The world is full of magic things, patiently waiting for our brain to grow sharper.
William Butler Yeats
When I found out one of my friends was leaving the district for a new leadership opportunity, I was devastated, but the reality is that people need to continue on their personal journeys. Once I was over the original shock, I tried to determine the best way to send her off. How could I thank her for all she had done for me? I knew I would miss her vision, her ability to ask the right question, her wisdom, and the way she added a little sparkle to everything we did. To wish her well, I wanted to find just the right gift for her. She loves words, so I headed out to find a book that would speak to the wishes I had for her in new work. That’s what book people do.
Bookstores aren’t always easy to get to in our area, so I headed to the local department store to see if I might get lucky there. Walking into the store, I was immediately distracted from my mission by the dollar section. What is it that makes this section so entrancing? I suppose the teacher in me is always certain there might be something hidden in this area that would be perfect for the work I do. As I wandered the shelves filled with everything from beach buckets to pineapple spiral notebooks, I was drawn to a row of magic wands dangling from the shelf. I couldn’t help myself: I had to pick one up. The wands were glorious! They came in colors of purple, green, and pink, but best of all — they lit up. Ha! I had to chuckle. What future leader wouldn’t need a magic wand if she couldn’t solve a problem? This wand, marked “for emergency use only,” would provide a good laugh alongside any book I could find. For one dollar it was certainly worth the fun that would accompany it.
As I meandered to the book section, chuckling to myself about the wand, I started to think of what I might do if I had a magic wand. There were certainly some changes I’d like to be able to make. If I had three wishes, what would I do? Hmm, what to do? I decided I might start by making sure that all children had choice in their reading. That seemed a good first wish. I was visualizing classrooms in which every single reader chose the books they were reading when I realized they’d need books. No problem. I had two wishes left so I could wave my wand to create classroom libraries with books students would be interested in reading. A wave of the wand and — abracadabra — books for every classroom. These libraries would have up-to-date titles students couldn’t resist. The books would call to them from the shelves.
Two wishes down. With only one wish left, I needed to be selective. What would my final wish be? After some deliberation, I decided we needed real reading communities. I would wave my wand and wish for authentic reading conversations during read-aloud, alongside peers, and with readers beyond our classroom communities. What a world it would be if young readers could talk with their friends about books the way I talk with my friends about books. No more predetermined questions. No more packets. No more required responses. Just authentic interaction with others about books. Oh, the magic of it all.
As I reached the book section of the store spellbound by possibility, I had to smile at the power of a magic wand. Maybe I should go back to the dollar section and pick up a wand for myself. Then I realized that everything I just wished for I could do. Why wasn’t I working to accomplish these very things? As I pondered these changes, I realized I didn’t need a magic wand at all. Instead, I just needed a plan. If these changes were important to me, how was I working to make them?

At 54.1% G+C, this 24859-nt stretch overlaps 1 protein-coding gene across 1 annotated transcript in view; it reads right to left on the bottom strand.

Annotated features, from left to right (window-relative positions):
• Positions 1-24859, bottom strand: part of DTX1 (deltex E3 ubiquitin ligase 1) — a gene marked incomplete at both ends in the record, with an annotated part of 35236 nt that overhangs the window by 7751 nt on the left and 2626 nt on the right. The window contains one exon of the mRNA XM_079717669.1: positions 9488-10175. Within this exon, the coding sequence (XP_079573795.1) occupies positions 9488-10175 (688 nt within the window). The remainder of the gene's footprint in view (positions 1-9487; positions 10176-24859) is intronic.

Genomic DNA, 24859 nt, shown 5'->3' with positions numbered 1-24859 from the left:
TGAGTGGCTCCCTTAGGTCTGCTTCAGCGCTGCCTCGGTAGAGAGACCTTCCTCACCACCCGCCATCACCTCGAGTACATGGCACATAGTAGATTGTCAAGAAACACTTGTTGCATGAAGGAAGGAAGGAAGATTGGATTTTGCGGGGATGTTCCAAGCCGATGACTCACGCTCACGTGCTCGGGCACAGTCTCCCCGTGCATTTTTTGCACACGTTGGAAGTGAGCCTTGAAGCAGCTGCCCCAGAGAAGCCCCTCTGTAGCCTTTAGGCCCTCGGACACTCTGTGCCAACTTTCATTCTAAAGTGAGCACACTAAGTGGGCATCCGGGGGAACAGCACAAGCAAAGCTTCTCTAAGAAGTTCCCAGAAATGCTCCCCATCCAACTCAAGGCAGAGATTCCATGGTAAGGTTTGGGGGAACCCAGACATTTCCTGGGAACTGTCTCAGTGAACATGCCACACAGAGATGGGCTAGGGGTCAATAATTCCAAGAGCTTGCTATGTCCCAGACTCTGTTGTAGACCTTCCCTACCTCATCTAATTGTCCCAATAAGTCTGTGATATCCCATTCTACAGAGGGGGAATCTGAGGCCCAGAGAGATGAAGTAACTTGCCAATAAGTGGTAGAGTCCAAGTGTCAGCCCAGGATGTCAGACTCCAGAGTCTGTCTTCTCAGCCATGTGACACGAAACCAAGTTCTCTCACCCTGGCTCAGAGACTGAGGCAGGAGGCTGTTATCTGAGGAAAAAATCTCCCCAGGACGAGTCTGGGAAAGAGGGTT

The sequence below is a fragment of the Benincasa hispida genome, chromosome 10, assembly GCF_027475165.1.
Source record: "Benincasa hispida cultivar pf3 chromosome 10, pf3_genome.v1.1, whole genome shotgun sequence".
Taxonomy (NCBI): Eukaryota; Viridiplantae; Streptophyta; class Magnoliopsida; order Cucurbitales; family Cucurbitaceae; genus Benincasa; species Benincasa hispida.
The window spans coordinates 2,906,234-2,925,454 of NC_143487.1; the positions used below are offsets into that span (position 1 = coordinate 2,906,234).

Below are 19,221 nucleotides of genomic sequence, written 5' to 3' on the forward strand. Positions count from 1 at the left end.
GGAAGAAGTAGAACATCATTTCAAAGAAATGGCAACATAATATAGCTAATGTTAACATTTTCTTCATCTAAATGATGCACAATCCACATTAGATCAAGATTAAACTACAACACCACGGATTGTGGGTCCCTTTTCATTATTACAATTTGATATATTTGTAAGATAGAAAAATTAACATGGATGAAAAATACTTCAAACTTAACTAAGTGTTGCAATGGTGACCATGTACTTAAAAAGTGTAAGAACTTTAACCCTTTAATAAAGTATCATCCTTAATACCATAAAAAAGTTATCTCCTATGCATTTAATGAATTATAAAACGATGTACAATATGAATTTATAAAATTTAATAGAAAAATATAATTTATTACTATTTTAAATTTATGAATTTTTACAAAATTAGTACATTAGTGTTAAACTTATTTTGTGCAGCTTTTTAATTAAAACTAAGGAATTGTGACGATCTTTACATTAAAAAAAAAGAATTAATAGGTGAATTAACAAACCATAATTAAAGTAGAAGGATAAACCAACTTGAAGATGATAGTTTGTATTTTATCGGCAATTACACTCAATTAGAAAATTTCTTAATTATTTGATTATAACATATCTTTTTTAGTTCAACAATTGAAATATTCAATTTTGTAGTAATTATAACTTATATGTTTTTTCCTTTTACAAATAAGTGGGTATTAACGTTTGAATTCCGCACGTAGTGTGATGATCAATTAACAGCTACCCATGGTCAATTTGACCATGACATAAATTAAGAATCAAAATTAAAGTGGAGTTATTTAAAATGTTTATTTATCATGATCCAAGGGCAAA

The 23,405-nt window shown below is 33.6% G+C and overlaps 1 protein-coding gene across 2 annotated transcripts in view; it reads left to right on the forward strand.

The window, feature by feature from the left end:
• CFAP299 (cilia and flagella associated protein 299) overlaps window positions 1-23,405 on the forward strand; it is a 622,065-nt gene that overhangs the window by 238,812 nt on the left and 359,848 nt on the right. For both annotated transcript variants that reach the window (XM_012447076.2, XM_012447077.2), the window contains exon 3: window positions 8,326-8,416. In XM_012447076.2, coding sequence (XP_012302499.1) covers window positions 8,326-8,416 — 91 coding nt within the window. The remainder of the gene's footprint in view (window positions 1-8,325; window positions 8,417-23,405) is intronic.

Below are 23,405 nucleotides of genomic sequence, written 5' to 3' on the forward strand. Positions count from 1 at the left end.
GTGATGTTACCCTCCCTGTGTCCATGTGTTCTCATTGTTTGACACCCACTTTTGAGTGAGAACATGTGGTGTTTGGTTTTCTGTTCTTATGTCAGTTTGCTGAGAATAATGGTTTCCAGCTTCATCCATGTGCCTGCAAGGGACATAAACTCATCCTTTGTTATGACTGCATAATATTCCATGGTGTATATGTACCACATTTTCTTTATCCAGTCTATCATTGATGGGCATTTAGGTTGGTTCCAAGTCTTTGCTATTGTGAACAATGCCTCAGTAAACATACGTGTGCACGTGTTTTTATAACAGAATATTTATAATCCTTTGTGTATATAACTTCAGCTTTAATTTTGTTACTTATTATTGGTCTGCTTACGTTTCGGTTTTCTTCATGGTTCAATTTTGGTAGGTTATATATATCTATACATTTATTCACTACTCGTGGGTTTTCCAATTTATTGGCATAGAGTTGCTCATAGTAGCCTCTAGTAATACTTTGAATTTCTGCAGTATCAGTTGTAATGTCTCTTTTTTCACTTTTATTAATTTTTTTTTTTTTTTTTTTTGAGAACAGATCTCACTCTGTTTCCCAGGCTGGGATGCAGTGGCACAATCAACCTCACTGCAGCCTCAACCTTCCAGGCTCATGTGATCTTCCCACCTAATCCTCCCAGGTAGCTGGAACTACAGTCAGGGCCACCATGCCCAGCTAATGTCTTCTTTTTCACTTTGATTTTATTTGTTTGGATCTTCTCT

If you had a magic wand, what three things would you do? How can you get started doing them? Knowing my friend, she’ll laugh about this wand for emergency use, but she’ll never need it. She’s already envisioning the possibility and mapping the path to get there.
This week we look at turning wishes into realities by thinking about what’s essential in our reading and writing workshops. Plus more as always — enjoy!
Contributor, Choice Literacy
Cathy Mere is currently a literacy specialist in Hilliard (Ohio) City Schools. She is the author of More Than Guided Reading. A trained literacy coach and former Reading Recovery teacher, Cathy leads professional development workshops and presents at state and national conferences. She blogs at Refine and Reflect.
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Katie Doherty discovers that the right text at the start of the year is crucial in building the basics of reading and writing stamina, as well as forming a comfortable community of middle school readers:http://www.choiceliteracy.com/articles-detail-view.php?id=1064
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Ruth Ayres explains why writing a manifesto may be the best way to learn what you truly believe about teaching, learning, and literacy:
Gretchen Schroeder winnows many competing demands at the start of the year down to five clear objectives in her high school classroom:
Scott Jones finds working with a student teacher forces him to explain what the “non-negotiables” are in his reading workshop:
In this week’s video, Bitsy Parks confers with first grader Leo early in the school year, reinforcing the basic principle of making connections to text while reading:
Are you taking some time this summer to catch up on previous issues of The Big Fresh you missed? You can view the archives at this link: